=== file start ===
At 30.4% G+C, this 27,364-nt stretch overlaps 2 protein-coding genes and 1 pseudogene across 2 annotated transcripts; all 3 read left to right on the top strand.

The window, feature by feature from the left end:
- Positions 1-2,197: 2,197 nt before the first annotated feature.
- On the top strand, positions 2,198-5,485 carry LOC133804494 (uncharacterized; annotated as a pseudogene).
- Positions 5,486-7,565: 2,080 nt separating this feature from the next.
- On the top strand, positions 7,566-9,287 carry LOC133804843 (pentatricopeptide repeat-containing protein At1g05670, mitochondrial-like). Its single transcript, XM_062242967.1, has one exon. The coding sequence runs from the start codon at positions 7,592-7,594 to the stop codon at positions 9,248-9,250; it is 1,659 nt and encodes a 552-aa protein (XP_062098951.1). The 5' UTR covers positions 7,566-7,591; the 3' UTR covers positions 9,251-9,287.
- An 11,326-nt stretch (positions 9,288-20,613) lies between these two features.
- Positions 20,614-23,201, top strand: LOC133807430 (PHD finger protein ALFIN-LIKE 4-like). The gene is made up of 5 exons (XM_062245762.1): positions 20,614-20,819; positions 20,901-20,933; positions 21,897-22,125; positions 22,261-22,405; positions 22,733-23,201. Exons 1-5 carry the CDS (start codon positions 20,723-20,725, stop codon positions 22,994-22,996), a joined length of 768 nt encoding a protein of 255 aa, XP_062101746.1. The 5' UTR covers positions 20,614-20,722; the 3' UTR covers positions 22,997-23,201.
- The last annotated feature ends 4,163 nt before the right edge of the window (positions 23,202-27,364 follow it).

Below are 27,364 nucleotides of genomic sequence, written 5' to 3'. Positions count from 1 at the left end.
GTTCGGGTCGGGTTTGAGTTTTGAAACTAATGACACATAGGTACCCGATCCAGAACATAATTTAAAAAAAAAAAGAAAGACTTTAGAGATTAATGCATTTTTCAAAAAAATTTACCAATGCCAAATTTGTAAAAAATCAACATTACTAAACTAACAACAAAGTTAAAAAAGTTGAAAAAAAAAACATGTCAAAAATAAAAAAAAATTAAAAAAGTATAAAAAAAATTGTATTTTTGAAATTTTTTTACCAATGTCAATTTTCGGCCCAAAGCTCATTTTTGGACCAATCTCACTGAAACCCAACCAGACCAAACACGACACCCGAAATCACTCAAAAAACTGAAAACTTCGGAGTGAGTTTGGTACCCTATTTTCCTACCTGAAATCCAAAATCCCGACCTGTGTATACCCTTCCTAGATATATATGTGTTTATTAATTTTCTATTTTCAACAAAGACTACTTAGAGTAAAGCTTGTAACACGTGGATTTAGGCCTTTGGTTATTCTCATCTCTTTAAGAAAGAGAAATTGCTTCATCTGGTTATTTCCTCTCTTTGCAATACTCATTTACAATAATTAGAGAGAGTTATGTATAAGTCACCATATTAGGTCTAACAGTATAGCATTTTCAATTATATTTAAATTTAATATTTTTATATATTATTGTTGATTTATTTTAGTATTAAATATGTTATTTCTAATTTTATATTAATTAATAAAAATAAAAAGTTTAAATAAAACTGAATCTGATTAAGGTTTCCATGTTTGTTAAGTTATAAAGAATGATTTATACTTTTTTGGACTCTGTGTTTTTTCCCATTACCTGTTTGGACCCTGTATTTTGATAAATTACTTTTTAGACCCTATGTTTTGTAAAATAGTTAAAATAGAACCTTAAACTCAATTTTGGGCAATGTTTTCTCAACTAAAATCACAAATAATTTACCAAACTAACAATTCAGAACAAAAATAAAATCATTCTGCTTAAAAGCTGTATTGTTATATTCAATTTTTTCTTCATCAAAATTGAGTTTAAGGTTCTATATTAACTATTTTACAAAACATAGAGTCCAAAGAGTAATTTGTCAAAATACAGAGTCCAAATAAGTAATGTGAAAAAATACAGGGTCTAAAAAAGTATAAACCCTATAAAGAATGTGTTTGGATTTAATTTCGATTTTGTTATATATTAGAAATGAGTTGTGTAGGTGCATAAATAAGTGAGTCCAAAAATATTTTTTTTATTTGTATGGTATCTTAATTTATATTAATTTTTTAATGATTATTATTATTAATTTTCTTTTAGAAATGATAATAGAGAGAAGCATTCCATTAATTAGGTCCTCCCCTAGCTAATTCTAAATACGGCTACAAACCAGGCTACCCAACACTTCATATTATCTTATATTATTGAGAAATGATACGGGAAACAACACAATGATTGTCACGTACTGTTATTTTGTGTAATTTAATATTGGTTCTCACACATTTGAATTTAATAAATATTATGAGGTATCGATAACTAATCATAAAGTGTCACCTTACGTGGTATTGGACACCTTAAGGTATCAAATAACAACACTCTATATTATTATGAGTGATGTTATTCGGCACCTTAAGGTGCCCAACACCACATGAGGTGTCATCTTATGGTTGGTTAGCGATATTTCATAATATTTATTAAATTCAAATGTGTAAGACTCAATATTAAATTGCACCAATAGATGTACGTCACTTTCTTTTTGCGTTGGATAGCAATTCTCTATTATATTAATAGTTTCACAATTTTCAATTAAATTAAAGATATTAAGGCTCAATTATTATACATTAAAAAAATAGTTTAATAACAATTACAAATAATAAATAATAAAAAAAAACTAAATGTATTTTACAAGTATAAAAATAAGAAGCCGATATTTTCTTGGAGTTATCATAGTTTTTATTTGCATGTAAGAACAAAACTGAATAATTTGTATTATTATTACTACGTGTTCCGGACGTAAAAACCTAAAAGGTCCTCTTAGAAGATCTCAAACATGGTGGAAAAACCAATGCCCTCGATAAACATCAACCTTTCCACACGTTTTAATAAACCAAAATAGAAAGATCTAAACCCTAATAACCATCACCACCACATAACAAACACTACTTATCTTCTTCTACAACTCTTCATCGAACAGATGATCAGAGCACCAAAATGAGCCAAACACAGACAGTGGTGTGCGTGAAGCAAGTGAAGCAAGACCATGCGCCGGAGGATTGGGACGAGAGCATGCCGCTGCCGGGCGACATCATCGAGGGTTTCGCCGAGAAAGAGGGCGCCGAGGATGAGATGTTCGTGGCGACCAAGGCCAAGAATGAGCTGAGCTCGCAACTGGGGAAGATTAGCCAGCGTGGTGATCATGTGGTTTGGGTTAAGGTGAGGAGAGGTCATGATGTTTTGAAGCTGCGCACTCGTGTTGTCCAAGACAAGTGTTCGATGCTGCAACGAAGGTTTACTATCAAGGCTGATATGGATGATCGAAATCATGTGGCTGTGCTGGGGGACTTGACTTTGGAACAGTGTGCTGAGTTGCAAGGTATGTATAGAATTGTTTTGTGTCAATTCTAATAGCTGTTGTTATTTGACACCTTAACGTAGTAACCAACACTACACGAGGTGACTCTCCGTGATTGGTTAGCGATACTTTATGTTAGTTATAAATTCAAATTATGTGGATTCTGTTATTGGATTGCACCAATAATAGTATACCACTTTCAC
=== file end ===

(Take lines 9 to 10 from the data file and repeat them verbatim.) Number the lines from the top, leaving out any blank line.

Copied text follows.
- The last annotated feature ends 4,163 nt before the right edge of the window (positions 23,202-27,364 follow it).

Below are 27,364 nucleotides of genomic sequence, written 5' to 3'. Positions count from 1 at the left end.